Martin formed a solo law practice in 1995, representing parties in both civil and criminal cases.

“I was very passionate about protecting the constitutional rights of anyone I represented. I’m such a believer in the Constitution and the idea that our system of justice is a model for every other justice system,” Martin said.

“I thought as an advocate, that it was my role to make sure the system would work for everyone – that truly justice would be blind.”
“But I acknowledge the importance of the entire process, not just that individuals accused of crimes have rights, but people who are victims have rights as well. They look to the court system for justice. And we hold people accountable for their decisions or their actions.”
In 2002, the Illinois Supreme Court appointed Martin to a judicial vacancy in the Cook County Circuit Court. Voters elected him to the Cook County Circuit Court bench in 2004 and retained him in 2010.

In his judicial career, Martin has served in a variety of assignments.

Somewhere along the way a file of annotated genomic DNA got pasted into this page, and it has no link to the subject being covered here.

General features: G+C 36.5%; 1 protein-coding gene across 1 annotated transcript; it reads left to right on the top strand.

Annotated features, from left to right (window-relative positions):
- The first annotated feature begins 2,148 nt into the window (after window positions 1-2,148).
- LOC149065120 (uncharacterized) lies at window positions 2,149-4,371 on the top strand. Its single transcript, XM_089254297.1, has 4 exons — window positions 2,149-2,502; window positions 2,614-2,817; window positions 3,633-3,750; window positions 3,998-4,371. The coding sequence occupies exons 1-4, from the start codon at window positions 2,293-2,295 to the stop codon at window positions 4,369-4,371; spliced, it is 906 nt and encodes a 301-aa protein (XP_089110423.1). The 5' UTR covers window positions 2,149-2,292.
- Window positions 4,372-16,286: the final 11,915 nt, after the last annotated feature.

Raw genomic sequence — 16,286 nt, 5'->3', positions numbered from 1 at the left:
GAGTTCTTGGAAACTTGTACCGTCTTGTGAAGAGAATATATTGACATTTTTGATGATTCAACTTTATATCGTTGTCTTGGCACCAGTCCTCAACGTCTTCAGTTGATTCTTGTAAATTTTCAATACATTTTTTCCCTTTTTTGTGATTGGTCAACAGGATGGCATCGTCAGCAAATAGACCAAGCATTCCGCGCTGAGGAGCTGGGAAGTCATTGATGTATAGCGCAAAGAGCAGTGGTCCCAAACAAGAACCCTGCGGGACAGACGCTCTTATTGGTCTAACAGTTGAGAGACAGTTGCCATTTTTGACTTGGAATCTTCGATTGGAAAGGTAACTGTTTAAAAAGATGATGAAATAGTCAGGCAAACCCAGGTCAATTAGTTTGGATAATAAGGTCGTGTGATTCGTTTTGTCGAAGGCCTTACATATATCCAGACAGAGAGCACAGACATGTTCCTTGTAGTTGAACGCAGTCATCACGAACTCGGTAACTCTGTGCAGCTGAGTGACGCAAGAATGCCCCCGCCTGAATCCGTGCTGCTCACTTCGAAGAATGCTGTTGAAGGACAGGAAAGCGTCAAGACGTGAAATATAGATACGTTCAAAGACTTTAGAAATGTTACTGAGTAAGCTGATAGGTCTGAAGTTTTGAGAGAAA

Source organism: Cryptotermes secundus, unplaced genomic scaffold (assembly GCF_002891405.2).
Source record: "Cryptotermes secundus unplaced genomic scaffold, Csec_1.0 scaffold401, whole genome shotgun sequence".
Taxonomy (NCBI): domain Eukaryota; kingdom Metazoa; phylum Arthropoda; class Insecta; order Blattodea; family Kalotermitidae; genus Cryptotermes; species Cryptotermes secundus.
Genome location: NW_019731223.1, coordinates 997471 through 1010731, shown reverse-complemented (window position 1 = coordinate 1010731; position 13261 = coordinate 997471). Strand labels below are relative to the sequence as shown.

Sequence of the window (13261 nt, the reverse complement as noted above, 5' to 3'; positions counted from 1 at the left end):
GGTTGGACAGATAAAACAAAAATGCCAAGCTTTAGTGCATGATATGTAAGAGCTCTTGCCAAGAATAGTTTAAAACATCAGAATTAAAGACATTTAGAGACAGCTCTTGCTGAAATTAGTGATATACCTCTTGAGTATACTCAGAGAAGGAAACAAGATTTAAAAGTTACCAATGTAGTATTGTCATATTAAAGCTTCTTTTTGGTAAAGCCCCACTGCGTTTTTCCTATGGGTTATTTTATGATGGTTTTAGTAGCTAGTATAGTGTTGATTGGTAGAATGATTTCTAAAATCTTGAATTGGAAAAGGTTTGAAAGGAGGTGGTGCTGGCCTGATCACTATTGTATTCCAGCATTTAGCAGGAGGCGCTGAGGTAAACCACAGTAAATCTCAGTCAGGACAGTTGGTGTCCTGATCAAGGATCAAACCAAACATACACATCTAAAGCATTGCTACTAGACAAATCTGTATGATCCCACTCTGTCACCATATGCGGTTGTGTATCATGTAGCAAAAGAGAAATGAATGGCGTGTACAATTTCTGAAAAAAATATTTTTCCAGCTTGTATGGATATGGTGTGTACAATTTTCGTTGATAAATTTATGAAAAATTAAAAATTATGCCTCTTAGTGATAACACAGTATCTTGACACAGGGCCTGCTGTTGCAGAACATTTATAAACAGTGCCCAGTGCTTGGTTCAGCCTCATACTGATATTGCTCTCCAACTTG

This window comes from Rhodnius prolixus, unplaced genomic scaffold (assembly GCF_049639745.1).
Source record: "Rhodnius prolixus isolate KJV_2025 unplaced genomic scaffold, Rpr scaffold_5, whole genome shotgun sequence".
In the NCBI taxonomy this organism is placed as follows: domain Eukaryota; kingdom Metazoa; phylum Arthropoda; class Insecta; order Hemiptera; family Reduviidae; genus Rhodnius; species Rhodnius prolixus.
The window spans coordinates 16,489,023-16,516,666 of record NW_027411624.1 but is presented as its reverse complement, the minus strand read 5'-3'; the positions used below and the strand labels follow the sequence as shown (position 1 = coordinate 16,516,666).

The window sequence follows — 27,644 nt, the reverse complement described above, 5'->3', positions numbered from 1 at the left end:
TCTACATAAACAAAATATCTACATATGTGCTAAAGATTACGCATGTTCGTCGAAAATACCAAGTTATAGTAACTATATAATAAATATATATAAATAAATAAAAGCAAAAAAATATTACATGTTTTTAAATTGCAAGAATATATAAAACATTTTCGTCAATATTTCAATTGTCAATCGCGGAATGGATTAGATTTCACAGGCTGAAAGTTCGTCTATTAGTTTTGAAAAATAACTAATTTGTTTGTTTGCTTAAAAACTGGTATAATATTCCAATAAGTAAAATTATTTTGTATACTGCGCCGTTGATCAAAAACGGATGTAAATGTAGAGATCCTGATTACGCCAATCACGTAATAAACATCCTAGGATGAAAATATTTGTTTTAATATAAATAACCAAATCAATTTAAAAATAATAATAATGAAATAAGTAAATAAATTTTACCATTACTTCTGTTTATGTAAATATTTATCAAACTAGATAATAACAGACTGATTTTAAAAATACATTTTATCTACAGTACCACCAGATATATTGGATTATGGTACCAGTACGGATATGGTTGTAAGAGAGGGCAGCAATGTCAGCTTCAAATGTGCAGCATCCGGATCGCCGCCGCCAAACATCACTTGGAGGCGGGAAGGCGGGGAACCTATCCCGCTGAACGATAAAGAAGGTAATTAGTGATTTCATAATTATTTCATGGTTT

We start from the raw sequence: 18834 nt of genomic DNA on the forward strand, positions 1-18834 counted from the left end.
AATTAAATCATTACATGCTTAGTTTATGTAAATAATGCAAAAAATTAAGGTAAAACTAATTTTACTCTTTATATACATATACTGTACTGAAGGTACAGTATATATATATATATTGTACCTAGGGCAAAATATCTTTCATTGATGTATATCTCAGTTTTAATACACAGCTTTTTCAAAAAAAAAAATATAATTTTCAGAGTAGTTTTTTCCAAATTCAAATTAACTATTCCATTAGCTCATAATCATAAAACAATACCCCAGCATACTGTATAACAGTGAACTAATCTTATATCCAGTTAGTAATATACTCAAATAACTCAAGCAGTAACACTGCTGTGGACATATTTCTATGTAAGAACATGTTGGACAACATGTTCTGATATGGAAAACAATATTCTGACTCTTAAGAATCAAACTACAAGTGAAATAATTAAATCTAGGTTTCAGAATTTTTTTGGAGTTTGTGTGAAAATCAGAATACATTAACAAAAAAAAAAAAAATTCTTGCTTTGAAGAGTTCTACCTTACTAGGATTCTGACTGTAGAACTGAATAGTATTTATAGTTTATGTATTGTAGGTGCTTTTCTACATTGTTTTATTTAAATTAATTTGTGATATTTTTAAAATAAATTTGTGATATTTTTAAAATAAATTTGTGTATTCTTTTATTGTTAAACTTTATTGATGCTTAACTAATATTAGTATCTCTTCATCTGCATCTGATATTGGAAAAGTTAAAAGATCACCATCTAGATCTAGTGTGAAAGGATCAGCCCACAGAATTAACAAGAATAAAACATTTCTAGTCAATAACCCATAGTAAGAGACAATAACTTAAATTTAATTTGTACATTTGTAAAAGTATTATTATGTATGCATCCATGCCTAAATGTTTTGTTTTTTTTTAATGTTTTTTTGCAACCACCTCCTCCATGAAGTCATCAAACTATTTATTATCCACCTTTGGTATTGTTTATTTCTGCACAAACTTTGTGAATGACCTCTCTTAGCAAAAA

He started in the First Municipal District in the Traffic Section. He occasionally presided over misdemeanor cases at branch court at 3150 W. Flournoy St., near West Harrison Street and South Kedzie Avenue.

From 2003 to 2007, Martin served in the Domestic Relations Division, where he heard matters involving expedited child support, divorce and civil orders of protection. During his time in the Domestic Relations Division, Martin served at the Markham Courthouse in the Sixth Municipal District.

Martin’s most recent assignment has been in the Chancery Division, which he joined in July 2007, where he handled class-action lawsuits and complex matters including stockholder derivative suits (for example, filed by company stockholders who allege that the company acted inappropriately, such as not properly splitting shares among stockholders); mandamus matters (such as an action against a government official to do something a plaintiff is alleging the government official is required to do); multimillion-dollar insurance disputes; and injunctions.

Cook County Circuit Judge Moshe Jacobius, presiding judge of the Chancery Division, has known Martin since 2003. He called Evans’s appointment “brilliant.”